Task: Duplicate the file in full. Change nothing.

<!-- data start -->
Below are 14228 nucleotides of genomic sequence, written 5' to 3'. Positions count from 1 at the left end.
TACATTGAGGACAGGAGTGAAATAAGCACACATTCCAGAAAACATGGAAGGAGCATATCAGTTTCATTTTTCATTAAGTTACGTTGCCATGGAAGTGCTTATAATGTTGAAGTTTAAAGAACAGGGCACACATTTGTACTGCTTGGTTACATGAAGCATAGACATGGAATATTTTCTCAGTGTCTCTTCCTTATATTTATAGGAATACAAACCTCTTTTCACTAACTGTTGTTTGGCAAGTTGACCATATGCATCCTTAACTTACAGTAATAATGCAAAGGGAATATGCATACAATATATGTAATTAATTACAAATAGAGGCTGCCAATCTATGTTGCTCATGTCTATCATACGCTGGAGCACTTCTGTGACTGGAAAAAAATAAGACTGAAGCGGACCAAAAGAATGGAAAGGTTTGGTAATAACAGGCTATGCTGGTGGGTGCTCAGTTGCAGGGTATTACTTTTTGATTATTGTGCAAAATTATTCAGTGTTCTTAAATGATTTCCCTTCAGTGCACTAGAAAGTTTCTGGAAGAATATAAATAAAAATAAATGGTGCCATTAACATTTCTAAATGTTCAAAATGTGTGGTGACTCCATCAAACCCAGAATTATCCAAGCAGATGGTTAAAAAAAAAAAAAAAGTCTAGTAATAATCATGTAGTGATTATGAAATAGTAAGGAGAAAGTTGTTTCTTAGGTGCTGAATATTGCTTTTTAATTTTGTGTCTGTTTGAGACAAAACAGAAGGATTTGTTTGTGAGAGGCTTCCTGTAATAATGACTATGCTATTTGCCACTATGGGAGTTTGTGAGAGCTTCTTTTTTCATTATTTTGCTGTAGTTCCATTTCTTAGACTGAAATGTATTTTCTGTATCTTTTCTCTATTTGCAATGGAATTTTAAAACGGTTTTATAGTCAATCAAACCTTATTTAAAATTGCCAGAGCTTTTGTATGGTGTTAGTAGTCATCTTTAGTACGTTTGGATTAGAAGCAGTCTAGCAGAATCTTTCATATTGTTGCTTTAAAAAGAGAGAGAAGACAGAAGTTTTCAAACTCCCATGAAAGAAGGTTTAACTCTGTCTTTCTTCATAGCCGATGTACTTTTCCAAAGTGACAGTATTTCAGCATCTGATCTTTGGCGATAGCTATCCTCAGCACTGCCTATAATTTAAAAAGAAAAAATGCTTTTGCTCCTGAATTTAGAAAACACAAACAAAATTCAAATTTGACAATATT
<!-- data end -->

Below are 14228 nucleotides of genomic sequence, written 5' to 3'. Positions count from 1 at the left end.
TACATTGAGGACAGGAGTGAAATAAGCACACATTCCAGAAAACATGGAAGGAGCATATCAGTTTCATTTTTCATTAAGTTACGTTGCCATGGAAGTGCTTATAATGTTGAAGTTTAAAGAACAGGGCACACATTTGTACTGCTTGGTTACATGAAGCATAGACATGGAATATTTTCTCAGTGTCTCTTCCTTATATTTATAGGAATACAAACCTCTTTTCACTAACTGTTGTTTGGCAAGTTGACCATATGCATCCTTAACTTACAGTAATAATGCAAAGGGAATATGCATACAATATATGTAATTAATTACAAATAGAGGCTGCCAATCTATGTTGCTCATGTCTATCATACGCTGGAGCACTTCTGTGACTGGAAAAAAATAAGACTGAAGCGGACCAAAAGAATGGAAAGGTTTGGTAATAACAGGCTATGCTGGTGGGTGCTCAGTTGCAGGGTATTACTTTTTGATTATTGTGCAAAATTATTCAGTGTTCTTAAATGATTTCCCTTCAGTGCACTAGAAAGTTTCTGGAAGAATATAAATAAAAATAAATGGTGCCATTAACATTTCTAAATGTTCAAAATGTGTGGTGACTCCATCAAACCCAGAATTATCCAAGCAGATGGTTAAAAAAAAAAAAAAAGTCTAGTAATAATCATGTAGTGATTATGAAATAGTAAGGAGAAAGTTGTTTCTTAGGTGCTGAATATTGCTTTTTAATTTTGTGTCTGTTTGAGACAAAACAGAAGGATTTGTTTGTGAGAGGCTTCCTGTAATAATGACTATGCTATTTGCCACTATGGGAGTTTGTGAGAGCTTCTTTTTTCATTATTTTGCTGTAGTTCCATTTCTTAGACTGAAATGTATTTTCTGTATCTTTTCTCTATTTGCAATGGAATTTTAAAACGGTTTTATAGTCAATCAAACCTTATTTAAAATTGCCAGAGCTTTTGTATGGTGTTAGTAGTCATCTTTAGTACGTTTGGATTAGAAGCAGTCTAGCAGAATCTTTCATATTGTTGCTTTAAAAAGAGAGAGAAGACAGAAGTTTTCAAACTCCCATGAAAGAAGGTTTAACTCTGTCTTTCTTCATAGCCGATGTACTTTTCCAAAGTGACAGTATTTCAGCATCTGATCTTTGGCGATAGCTATCCTCAGCACTGCCTATAATTTAAAAAGAAAAAATGCTTTTGCTCCTGAATTTAGAAAACACAAACAAAATTCAAATTTGACAATATT